A Missoula County commissioner is looking into whether the county can charge U.S. Senate candidate Matt Rosendale’s campaign for costs related to President Donald Trump’s visit to Missoula on Thursday.
On Monday, after rumors of Trump’s campaign stopover were confirmed, Commissioner Dave Strohmaier posted to Facebook that he would explore the possibility of billing the Rosendale campaign for county expenses related to Trump’s rally at Missoula International Airport.
So far, those expenses would probably include security and perhaps emergency management.
“I might reconsider if POTUS actually conducted some real business on behalf of Missoula County while in town beyond staging a photo op for an aspiring Senate candidate,” Strohmaier wrote in a Facebook post.
On Tuesday, Strohmaier said the commission won’t know the total cost until after Thursday, and he’s asked the sheriff’s office to track its expenses. Fortunately, Trump will remain at the airport, so city and county governments don’t have to worry about security for motorcades and venues in town.
“We haven’t been able to have a discussion (since Monday). But I’m optimistic that the commission will concur that it’s completely inappropriate for Missoula County taxpayers to be shouldering the burden of a strictly partisan campaign event,” Strohmaier said.
Trump is stopping in Missoula to stump for Rosendale. He’s making similar stops this week for other Republican candidates, including Rep. Martha McSally in Mesa, Ariz., Sen. Dean Heller and others in Elko, Nev., and Sen. Ted Cruz in Houston, Texas.
But on the Trump website, the event is billed as one of the president’s “Make America Great Again” rallies with no mention of other candidates. Trump is known for dominating his rallies and giving only a few minutes to congressional candidates.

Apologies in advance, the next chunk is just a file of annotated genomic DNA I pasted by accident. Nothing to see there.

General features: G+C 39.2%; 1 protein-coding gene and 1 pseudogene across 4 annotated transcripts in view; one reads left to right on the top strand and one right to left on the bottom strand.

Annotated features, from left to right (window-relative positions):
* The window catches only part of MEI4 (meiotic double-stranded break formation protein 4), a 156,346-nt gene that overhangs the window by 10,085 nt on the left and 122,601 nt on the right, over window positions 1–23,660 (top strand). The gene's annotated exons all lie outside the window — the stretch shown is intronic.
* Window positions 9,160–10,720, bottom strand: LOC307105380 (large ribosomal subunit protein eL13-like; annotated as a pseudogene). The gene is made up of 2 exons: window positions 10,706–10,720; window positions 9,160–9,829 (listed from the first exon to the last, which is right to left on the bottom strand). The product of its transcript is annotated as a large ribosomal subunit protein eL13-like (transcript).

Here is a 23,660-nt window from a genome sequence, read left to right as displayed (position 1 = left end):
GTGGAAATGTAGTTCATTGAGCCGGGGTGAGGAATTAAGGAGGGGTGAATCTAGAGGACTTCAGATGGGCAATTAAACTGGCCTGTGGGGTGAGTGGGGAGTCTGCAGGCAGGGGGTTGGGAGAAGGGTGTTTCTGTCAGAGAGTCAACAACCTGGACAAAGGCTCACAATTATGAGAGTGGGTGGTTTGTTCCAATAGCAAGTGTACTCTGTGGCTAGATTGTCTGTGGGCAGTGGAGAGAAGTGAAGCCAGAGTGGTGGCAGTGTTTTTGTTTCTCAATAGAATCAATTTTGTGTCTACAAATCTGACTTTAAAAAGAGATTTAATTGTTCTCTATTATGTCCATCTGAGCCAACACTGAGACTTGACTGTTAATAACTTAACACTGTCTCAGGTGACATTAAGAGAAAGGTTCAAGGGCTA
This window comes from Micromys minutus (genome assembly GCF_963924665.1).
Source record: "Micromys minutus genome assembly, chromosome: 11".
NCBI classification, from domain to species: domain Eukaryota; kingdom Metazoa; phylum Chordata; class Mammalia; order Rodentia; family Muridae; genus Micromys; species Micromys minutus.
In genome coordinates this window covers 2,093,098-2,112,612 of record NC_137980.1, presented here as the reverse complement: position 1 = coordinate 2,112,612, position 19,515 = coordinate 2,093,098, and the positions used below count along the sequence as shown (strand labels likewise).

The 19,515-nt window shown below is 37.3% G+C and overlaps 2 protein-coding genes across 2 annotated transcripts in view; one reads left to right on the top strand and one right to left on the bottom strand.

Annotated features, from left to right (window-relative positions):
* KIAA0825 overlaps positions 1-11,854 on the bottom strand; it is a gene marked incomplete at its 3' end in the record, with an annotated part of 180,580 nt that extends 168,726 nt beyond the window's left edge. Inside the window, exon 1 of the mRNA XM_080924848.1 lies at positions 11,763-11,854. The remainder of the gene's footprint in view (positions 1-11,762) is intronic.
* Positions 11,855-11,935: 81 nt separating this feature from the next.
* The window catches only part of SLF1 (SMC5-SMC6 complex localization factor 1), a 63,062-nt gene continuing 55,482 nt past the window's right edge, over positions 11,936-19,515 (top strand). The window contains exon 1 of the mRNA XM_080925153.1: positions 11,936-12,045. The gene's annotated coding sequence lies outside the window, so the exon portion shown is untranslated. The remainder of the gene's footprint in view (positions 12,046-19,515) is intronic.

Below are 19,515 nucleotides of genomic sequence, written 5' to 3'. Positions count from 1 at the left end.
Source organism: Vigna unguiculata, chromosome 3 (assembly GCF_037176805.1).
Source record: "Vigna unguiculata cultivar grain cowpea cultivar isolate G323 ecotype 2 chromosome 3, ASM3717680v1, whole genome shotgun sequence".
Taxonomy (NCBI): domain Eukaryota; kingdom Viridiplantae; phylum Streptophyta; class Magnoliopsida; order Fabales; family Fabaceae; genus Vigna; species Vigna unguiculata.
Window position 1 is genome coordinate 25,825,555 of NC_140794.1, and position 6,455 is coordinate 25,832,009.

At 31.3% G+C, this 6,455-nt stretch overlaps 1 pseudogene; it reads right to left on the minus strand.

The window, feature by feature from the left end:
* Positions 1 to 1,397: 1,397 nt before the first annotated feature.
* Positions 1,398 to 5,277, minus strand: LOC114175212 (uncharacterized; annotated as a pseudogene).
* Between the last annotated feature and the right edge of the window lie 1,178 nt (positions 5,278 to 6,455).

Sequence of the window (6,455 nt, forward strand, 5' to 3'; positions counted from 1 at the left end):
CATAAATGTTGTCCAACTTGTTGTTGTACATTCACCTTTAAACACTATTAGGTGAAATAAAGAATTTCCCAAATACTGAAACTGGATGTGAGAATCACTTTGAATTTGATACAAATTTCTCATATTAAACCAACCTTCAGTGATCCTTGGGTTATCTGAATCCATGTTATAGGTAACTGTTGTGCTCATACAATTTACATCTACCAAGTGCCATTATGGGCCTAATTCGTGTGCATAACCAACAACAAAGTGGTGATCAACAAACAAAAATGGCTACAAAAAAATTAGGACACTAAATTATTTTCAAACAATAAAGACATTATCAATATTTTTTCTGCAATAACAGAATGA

Strohmaier said having Trump involved makes a normal congressional campaign event much more expensive. If Rosendale were holding his own rally, it would cost the county far less, if anything.
Other candidates, including 2016 presidential candidate Bernie Sanders, have required very little support or expense when they made campaign stops in Missoula.
“In this case, it was the White House kind of reaching out and asking for help with a campaign event that we might not otherwise choose to be involved with,” Strohmaier said. “I would think differently about all of this if he was here to conduct official business, like signing a presidential disaster declaration for western Montana for spring flooding, which has yet to be done.”
The Great Falls Tribune reported that Trump’s three-hour visit to Great Falls on July 5 cost local agencies almost $79,000.
When asked if any other local governments have tried to bill campaigns for Trump security, Strohmaier pointed to the District of Columbia.
In August, Mayor Muriel Bowser was going to charge Trump $21.6 million for all the preparation and work it would take to host a military parade the president wanted in D.C.
Trump cancelled the parade.
A Center for Public Integrity investigation of federal campaign and municipal records found that, as of 2017, around three-dozen municipalities had not been paid for expenses related to 2016 campaign rallies.
Even though he’s not up for election until 2020, Trump has never stopped campaigning. In 2017, Trump held a rally in Phoenix that saddled the city with $450,000 in traffic, security and utility costs. Yet in 2016, Trump tweeted that he was outraged about the cost to taxpayers when President Obama traveled to a campaign rally in Charlotte, N.C.
Little by little, more local governments, including Green Bay, Wisc., and Tuscan, Ariz., are demanding reimbursement.
Calls for comment to the Rosendale campaign weren’t returned.